Conclusions

Detection of resistant mutants in the rebound viremia after interruption of efavirenz- or nevirapine-based ART affects outcomes once these drugs are restarted. Further studies are needed to determine RAM persistence in untreated patients and impact on newer NNRTIs.

Introduction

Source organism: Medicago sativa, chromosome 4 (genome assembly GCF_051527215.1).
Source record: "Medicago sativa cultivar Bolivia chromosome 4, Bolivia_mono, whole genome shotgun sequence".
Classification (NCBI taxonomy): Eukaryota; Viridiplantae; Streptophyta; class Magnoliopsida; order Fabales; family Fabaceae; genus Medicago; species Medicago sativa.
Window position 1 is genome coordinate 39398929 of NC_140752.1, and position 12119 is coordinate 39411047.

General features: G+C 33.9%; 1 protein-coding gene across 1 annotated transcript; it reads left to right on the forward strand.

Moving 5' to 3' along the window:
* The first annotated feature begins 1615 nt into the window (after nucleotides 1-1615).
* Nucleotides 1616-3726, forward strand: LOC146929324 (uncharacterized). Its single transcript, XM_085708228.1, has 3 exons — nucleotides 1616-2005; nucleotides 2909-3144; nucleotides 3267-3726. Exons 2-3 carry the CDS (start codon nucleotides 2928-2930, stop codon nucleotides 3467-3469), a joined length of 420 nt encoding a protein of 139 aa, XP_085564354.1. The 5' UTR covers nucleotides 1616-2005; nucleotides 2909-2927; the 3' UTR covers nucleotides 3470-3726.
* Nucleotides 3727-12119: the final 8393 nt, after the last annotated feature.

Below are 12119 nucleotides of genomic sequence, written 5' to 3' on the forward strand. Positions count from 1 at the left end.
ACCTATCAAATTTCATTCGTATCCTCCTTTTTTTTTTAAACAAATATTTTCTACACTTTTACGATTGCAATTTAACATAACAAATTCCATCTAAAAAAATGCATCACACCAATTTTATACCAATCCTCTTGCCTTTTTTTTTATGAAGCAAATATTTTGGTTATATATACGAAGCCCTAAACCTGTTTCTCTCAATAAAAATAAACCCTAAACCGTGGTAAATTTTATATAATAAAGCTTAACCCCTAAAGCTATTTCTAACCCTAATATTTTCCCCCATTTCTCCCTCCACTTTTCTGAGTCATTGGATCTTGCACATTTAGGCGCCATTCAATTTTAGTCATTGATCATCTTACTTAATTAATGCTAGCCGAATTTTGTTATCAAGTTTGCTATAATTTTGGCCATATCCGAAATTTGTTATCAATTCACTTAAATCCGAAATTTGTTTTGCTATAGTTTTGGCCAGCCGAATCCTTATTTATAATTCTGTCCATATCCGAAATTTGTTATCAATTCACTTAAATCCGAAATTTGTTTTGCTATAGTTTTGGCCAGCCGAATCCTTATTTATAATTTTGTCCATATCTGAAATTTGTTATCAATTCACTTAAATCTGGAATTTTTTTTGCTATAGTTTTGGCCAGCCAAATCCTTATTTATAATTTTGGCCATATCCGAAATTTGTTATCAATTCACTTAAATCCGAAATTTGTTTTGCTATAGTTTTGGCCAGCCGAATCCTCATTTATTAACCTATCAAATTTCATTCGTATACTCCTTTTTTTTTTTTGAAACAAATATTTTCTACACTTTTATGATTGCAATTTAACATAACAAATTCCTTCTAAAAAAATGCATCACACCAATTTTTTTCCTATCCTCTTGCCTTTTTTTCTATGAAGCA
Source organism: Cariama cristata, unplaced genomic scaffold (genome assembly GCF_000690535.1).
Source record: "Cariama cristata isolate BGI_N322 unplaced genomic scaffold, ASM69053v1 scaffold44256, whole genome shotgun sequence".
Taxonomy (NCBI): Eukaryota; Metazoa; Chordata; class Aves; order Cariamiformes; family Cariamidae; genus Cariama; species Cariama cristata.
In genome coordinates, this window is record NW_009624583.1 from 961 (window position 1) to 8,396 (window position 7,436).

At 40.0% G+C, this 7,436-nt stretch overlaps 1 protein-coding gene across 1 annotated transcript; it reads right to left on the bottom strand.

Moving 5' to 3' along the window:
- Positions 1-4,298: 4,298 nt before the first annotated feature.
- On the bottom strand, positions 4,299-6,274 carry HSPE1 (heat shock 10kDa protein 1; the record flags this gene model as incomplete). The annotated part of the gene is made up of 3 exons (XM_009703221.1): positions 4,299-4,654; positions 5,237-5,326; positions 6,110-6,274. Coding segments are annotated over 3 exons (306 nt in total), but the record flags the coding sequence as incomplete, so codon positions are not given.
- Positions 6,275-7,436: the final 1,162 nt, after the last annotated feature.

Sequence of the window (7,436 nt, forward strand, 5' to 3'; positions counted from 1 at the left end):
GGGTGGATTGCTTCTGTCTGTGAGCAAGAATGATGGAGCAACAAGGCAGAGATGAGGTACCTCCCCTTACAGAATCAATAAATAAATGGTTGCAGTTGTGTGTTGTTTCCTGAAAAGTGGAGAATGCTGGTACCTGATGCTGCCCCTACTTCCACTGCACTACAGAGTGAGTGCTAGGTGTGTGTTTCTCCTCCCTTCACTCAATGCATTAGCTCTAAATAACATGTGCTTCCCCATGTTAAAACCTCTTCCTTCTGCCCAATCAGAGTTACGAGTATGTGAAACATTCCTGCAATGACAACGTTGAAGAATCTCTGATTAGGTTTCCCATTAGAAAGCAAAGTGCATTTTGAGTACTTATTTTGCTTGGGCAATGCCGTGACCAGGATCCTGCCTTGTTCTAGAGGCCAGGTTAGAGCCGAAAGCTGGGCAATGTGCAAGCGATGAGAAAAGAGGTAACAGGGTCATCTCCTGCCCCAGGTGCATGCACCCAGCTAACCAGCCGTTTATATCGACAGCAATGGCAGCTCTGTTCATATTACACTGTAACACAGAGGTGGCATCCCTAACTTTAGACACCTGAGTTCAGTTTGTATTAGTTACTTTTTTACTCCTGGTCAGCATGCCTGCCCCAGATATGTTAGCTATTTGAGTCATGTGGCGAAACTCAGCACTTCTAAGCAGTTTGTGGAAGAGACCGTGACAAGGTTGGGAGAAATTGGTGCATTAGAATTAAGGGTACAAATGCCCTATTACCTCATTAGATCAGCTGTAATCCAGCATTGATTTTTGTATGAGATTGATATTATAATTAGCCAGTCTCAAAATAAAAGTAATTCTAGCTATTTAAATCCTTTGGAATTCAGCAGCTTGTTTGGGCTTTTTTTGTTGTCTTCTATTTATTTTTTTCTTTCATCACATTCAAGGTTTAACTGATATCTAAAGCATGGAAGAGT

The SMART trial randomized HIV-1 infected patients with CD4 counts >350 cells/mm3 to take antiretroviral therapy (ART) either continuously or episodically, guided by the CD4 cell count [1]. Results showed that interrupting treatment carried a significant risk of morbidity and mortality. There remain circumstances when ART discontinuation may be required (e.g., due to toxicity), or may occur unplanned due to patient choice or problems with drug supply (e.g., in resource-limited settings). In patients receiving ART with agents that have different elimination half-lives, simultaneous interruption of all drugs can lead to a period of inadvertent monotherapy, which can result in viral replication in the presence of a single drug, promoting selection of drug-resistant mutants. This is expected to be a problem especially with the non-nucleoside reverse transcriptase inhibitors (NNRTIs), as they show the longest plasma half-lives among available antiretrovirals [2]. NNRTI clearance rates show significant inter-person variability, however, reflecting the activity of enzymes responsible for NNRTI metabolism, which in turn are influenced by multiple encoding and regulatory genes [3], [4]. A low genetic barrier to resistance further compounds the problem of stopping NNRTI-based ART, as a single mutation in reverse transcriptase (RT) is typically sufficient to abrogate drug activity [5]. It can therefore be proposed that selection of NNRTI resistance may occur in patients stopping NNRTI-based ART and that the risk is higher the slower the NNRTI clearance rate. However, previous studies investigating the correlation between NNRTI concentrations after treatment interruption and detection of NNRTI resistance have not been conclusive, possibly due to small numbers and low sensitivity of testing methods [6], [7]. The extent to which treatment interruption leads to emergence of drug-resistant virus is important for understanding the full implications of stopping ART in relation to both subsequent treatment outcomes and risk of transmission of drug-resistant HIV.